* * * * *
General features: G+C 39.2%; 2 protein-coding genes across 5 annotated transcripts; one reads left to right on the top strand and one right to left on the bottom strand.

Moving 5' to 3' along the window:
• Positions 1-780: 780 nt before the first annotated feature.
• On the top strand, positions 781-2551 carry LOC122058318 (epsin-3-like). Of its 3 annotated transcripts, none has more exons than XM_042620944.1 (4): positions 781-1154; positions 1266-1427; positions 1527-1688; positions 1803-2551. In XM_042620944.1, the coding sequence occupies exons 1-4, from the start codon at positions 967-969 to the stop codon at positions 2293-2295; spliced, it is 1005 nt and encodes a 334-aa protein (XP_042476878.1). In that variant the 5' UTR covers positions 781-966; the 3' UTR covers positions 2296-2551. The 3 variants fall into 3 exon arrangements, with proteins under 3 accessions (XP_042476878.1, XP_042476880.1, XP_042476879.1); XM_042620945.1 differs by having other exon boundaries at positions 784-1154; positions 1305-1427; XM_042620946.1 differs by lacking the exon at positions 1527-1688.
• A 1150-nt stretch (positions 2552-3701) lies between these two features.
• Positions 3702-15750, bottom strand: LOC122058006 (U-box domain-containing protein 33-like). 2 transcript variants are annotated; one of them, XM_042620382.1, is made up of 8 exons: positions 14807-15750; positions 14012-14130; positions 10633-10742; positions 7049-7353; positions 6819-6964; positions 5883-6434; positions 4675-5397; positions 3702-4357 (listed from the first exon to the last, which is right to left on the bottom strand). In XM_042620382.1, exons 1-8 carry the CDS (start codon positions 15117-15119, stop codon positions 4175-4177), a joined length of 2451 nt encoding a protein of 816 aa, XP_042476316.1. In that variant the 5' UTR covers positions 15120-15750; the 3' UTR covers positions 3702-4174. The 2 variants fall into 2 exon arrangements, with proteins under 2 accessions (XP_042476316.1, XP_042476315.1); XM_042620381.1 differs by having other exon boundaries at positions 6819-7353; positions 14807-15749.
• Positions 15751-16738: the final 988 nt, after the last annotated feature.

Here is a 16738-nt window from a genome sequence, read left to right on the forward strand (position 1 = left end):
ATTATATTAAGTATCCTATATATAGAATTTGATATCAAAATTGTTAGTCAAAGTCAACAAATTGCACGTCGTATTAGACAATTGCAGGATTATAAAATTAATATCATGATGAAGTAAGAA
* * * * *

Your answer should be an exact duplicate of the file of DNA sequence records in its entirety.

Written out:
General features: G+C 39.2%; 2 protein-coding genes across 5 annotated transcripts; one reads left to right on the top strand and one right to left on the bottom strand.

Moving 5' to 3' along the window:
• Positions 1-780: 780 nt before the first annotated feature.
• On the top strand, positions 781-2551 carry LOC122058318 (epsin-3-like). Of its 3 annotated transcripts, none has more exons than XM_042620944.1 (4): positions 781-1154; positions 1266-1427; positions 1527-1688; positions 1803-2551. In XM_042620944.1, the coding sequence occupies exons 1-4, from the start codon at positions 967-969 to the stop codon at positions 2293-2295; spliced, it is 1005 nt and encodes a 334-aa protein (XP_042476878.1). In that variant the 5' UTR covers positions 781-966; the 3' UTR covers positions 2296-2551. The 3 variants fall into 3 exon arrangements, with proteins under 3 accessions (XP_042476878.1, XP_042476880.1, XP_042476879.1); XM_042620945.1 differs by having other exon boundaries at positions 784-1154; positions 1305-1427; XM_042620946.1 differs by lacking the exon at positions 1527-1688.
• A 1150-nt stretch (positions 2552-3701) lies between these two features.
• Positions 3702-15750, bottom strand: LOC122058006 (U-box domain-containing protein 33-like). 2 transcript variants are annotated; one of them, XM_042620382.1, is made up of 8 exons: positions 14807-15750; positions 14012-14130; positions 10633-10742; positions 7049-7353; positions 6819-6964; positions 5883-6434; positions 4675-5397; positions 3702-4357 (listed from the first exon to the last, which is right to left on the bottom strand). In XM_042620382.1, exons 1-8 carry the CDS (start codon positions 15117-15119, stop codon positions 4175-4177), a joined length of 2451 nt encoding a protein of 816 aa, XP_042476316.1. In that variant the 5' UTR covers positions 15120-15750; the 3' UTR covers positions 3702-4174. The 2 variants fall into 2 exon arrangements, with proteins under 2 accessions (XP_042476316.1, XP_042476315.1); XM_042620381.1 differs by having other exon boundaries at positions 6819-7353; positions 14807-15749.
• Positions 15751-16738: the final 988 nt, after the last annotated feature.

Here is a 16738-nt window from a genome sequence, read left to right on the forward strand (position 1 = left end):
ATTATATTAAGTATCCTATATATAGAATTTGATATCAAAATTGTTAGTCAAAGTCAACAAATTGCACGTCGTATTAGACAATTGCAGGATTATAAAATTAATATCATGATGAAGTAAGAA